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Image of the Day: Spammed by Hydra

A junk mail filter can learn to pick out six behaviors of hydras by analyzing hours of video footage.

May 1, 2018
The Scientist Staff, The Scientist Staff

When researchers manipulated hydras' environmental conditions, they found that six common behaviors, captured in the above movie, hardly changed at all.YUSTE LAB/COLUMBIA UNIVERSITYA program developed to filter spam email has been used to identify the behaviors of pond-dwelling hydras. In a study published last month (March 28) in eLife, researchers describe how they took an algorithm originally developed for language processing and adapted it to visually assess what the hydras did when they were presented with changing environmental conditions. The program can recognize predefined movements and pick out new ones on its own.

Hydras, which are closely related to anemones and jellies, do not have a central nervous system or brain. Instead, they possess a system of interconnected neurons called a nerve net, and the researchers hope they’ll be able to use the new technique to learn how the nerve net functions.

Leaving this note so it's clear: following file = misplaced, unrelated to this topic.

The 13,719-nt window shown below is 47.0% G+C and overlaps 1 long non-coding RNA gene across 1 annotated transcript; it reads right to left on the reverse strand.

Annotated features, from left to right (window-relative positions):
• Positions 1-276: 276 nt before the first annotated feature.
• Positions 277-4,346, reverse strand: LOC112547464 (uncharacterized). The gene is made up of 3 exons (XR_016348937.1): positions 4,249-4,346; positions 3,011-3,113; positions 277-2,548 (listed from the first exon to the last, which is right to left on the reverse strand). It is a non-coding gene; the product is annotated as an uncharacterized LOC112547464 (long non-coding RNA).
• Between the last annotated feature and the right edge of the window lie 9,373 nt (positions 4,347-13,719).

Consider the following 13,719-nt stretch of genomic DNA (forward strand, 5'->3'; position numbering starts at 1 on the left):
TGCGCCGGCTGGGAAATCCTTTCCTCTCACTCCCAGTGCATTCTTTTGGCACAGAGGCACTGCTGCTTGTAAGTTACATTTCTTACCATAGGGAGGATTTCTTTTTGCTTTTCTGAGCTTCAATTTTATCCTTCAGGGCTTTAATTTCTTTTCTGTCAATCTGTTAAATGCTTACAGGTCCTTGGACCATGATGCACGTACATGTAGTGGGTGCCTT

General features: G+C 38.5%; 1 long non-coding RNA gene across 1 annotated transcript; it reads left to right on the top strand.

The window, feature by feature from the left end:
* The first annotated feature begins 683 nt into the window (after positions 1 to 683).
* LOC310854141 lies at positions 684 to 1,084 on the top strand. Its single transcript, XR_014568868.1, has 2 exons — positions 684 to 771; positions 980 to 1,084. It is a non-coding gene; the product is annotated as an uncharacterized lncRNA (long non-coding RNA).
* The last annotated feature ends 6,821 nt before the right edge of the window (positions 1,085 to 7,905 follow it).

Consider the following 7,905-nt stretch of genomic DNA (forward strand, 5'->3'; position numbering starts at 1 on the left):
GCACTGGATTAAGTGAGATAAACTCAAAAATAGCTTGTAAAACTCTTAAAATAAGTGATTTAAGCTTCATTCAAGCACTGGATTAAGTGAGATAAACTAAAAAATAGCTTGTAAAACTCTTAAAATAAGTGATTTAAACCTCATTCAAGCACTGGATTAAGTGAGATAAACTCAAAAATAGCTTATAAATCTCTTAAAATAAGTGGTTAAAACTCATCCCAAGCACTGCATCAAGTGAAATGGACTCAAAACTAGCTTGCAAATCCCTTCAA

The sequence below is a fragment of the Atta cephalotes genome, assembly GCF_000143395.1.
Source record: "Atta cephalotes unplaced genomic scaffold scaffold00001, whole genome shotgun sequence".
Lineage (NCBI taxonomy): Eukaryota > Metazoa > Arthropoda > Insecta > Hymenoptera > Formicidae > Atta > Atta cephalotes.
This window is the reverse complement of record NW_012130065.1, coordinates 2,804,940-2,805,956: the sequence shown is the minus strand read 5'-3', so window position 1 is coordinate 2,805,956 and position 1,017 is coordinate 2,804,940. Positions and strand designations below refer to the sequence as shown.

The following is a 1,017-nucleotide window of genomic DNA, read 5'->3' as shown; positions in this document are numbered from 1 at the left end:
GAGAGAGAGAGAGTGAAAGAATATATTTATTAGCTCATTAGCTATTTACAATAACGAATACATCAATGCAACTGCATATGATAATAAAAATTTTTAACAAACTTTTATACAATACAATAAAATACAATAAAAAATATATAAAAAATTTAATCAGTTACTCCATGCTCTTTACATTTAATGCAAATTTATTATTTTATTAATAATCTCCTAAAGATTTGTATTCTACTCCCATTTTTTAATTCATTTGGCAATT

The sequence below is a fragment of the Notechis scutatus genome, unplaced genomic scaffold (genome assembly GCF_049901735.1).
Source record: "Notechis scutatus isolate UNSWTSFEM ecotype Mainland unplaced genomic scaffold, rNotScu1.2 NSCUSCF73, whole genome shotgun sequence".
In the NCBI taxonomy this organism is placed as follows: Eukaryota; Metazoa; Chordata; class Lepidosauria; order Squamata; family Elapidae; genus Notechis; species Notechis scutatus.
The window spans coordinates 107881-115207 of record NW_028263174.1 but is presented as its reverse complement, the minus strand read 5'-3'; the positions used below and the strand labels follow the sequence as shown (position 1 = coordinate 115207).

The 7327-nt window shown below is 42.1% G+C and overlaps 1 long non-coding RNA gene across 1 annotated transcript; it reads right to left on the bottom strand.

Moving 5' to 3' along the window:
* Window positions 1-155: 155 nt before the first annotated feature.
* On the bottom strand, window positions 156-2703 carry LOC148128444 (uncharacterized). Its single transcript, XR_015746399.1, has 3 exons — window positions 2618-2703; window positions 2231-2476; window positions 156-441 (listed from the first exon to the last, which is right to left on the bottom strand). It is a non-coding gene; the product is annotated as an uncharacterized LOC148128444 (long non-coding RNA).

“People have used machine learning algorithms to partly analyze how a fruit fly flies, and how a worm crawls, but this is the first systematic description of an animal’s behavior,” says coauthor Rafael Yuste, a neuroscientist at Columbia University, in a statement. “Now that we can measure the entirety of hydra’s behavior in real-time, we can see if it can learn, and if so, how its neurons respond.”

S. Han et al., “Comprehensive machine learning analysis of Hydra behavior reveals a stable basal behavioral repertoire,” eLife, doi:10.7554/eLife.32605, 2018.

November 2018

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